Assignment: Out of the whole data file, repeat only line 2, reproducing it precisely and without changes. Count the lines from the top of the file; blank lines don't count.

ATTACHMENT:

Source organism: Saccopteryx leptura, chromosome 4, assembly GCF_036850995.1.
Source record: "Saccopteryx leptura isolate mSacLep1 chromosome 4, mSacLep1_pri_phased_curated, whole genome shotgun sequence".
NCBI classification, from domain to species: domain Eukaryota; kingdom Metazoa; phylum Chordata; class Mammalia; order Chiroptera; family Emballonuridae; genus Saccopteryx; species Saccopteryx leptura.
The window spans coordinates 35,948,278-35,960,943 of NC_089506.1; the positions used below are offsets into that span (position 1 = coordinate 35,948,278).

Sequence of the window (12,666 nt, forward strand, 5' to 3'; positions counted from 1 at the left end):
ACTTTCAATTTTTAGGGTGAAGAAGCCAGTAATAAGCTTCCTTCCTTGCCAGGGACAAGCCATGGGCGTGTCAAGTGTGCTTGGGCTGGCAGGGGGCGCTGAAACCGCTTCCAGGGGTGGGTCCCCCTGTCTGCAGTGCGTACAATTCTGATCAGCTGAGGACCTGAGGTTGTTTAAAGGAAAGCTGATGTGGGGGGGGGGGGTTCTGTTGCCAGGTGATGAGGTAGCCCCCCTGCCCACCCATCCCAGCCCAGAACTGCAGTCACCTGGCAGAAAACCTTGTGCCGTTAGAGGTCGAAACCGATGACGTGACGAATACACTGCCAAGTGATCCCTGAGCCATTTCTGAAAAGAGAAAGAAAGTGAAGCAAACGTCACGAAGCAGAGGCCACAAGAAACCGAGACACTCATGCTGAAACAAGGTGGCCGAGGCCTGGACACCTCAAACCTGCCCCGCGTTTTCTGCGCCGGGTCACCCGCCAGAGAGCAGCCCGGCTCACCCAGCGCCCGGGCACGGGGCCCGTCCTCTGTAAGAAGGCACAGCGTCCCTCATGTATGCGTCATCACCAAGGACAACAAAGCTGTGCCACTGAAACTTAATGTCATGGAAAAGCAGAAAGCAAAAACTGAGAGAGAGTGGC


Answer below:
Source record: "Saccopteryx leptura isolate mSacLep1 chromosome 4, mSacLep1_pri_phased_curated, whole genome shotgun sequence".